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France 1954
Directed by
Jean Renoir
100 minutes
Rated PG

Reviewed by
Bernard Hemingway
3.5 stars

French Cancan

Like all good musicals, Jean Renoir’s French Cancan is colourful, stylized and bursting with energy.

One of the director’s favourite actors, Jean Gabin, plays Danglard, an impresario who founds the Moulin Rogue and makes the cancan Paris's most famous attraction after the Eiffel Tower. In terms of narrative structure the film shares much with the Hollywood backstage musical with the usual assortments of false starts, set-backs and seeming defeat before the inevitably triumphant finale, a rousing performance of the titular dance. 

With beguiling art direction and costume design and an elegance and intelligence that makes it distinctively French, and with Renoir’s fine mise-en-scène which has an evident debt to Lautrec’s iconic images and Marcel Carné’s classic behind-scenes film, Les Enfants Du Paradis (1945), this is artistically a good cut above most Hollywood fare.  Gabin is, as ever, a compelling presence as Danglard, whilst Maria Felix as his temperamental erstwhile lover and Françoise Arnoul as Nini, the laundress who catches his eye, are attractive embellishments. Edith Piaf appears briefly singing a number as part of cavalcade of contemporary singers bringing the French music hall days back to life.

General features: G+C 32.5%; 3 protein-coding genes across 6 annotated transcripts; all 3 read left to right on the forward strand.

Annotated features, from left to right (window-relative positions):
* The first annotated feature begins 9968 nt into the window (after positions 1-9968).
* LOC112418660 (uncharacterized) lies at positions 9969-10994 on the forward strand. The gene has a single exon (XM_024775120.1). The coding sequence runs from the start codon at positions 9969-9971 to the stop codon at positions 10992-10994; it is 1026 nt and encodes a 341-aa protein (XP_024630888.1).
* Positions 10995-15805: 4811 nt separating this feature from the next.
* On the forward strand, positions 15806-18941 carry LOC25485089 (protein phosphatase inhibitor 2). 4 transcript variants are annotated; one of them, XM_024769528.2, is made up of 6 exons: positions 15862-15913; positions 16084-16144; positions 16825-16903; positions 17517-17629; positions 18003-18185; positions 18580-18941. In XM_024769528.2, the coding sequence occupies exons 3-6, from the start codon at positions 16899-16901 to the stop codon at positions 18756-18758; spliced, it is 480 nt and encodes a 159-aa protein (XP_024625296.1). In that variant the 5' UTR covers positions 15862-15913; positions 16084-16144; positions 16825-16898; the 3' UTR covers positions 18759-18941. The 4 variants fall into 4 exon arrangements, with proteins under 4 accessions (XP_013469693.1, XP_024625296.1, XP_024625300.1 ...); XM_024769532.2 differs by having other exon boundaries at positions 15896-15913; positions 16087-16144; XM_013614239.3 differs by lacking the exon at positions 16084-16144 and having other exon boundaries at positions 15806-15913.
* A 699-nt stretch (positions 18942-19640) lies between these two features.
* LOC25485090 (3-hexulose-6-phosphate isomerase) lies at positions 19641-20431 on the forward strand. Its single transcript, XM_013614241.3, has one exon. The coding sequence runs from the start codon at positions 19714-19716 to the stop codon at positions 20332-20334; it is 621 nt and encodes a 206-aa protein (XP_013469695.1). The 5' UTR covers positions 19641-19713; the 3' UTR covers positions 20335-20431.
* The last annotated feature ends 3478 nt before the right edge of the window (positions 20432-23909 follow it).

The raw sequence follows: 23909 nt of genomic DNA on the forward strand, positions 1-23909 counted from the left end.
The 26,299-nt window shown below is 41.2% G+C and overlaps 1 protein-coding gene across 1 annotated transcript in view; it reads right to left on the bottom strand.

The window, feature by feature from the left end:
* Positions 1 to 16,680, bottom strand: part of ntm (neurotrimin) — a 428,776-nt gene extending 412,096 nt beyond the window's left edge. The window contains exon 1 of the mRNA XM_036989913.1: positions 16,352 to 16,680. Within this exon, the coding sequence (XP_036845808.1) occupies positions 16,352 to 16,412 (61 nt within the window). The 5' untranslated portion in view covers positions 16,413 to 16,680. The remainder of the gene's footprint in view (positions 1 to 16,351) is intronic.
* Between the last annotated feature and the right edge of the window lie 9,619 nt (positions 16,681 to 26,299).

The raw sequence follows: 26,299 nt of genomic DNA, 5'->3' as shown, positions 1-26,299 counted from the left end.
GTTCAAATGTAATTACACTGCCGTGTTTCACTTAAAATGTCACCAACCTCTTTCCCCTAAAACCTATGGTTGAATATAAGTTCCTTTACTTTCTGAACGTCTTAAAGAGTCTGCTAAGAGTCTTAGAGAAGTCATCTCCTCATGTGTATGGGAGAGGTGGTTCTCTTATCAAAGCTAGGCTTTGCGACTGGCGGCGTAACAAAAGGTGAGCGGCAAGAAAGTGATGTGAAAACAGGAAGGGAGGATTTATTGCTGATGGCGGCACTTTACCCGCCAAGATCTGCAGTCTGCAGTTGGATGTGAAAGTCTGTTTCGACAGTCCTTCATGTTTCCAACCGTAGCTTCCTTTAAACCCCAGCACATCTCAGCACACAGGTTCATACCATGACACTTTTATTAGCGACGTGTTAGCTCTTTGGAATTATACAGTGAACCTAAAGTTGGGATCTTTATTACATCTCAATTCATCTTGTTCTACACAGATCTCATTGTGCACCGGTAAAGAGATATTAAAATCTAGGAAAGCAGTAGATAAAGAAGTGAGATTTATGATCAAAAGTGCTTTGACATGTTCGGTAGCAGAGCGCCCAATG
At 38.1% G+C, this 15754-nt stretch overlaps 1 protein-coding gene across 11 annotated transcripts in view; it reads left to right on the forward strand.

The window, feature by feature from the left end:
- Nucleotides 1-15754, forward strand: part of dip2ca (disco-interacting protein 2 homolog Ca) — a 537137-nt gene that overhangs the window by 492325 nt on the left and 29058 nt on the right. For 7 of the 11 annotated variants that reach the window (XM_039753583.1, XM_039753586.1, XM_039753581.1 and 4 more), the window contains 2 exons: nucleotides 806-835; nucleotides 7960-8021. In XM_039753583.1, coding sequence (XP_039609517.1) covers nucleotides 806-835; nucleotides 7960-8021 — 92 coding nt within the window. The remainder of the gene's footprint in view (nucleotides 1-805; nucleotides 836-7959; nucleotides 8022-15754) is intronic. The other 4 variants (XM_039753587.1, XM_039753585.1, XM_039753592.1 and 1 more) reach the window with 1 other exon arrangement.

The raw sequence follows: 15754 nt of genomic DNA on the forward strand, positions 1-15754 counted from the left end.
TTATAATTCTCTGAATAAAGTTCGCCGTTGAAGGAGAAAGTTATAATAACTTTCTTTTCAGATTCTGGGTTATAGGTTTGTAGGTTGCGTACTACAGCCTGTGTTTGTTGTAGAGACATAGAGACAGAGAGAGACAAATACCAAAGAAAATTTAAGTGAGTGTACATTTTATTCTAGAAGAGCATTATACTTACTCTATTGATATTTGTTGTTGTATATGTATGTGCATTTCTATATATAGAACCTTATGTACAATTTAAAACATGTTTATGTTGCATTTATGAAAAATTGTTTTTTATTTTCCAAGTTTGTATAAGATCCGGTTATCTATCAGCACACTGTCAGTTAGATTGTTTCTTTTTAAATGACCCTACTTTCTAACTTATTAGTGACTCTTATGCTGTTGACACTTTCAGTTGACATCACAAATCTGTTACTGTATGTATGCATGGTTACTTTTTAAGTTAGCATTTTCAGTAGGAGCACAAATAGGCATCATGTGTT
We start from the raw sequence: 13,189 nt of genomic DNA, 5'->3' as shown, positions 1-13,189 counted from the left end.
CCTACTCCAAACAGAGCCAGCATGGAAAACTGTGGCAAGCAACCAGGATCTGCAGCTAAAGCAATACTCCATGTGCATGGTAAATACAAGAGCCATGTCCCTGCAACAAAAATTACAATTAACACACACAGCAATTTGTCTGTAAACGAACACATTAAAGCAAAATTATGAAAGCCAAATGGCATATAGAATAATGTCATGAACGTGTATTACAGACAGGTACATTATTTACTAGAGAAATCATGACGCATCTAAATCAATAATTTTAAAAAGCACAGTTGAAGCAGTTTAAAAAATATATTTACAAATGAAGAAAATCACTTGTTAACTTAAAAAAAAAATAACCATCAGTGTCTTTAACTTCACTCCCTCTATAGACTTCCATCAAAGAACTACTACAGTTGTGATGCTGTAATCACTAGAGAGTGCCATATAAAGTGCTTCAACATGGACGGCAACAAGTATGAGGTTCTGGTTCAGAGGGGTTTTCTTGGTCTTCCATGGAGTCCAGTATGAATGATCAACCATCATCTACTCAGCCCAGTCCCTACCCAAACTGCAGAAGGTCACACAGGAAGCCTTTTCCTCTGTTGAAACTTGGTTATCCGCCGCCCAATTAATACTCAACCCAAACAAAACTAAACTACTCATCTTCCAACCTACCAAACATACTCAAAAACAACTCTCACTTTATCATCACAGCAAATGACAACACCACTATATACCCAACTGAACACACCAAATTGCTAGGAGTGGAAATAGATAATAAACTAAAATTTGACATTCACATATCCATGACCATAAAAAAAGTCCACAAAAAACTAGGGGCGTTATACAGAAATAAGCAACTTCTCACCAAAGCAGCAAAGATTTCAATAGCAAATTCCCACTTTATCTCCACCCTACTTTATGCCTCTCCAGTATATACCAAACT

DVD Extras: Audio Commentary by Anna Dzenis and Rick Thompson, La Trobe University.

Available from: Madman




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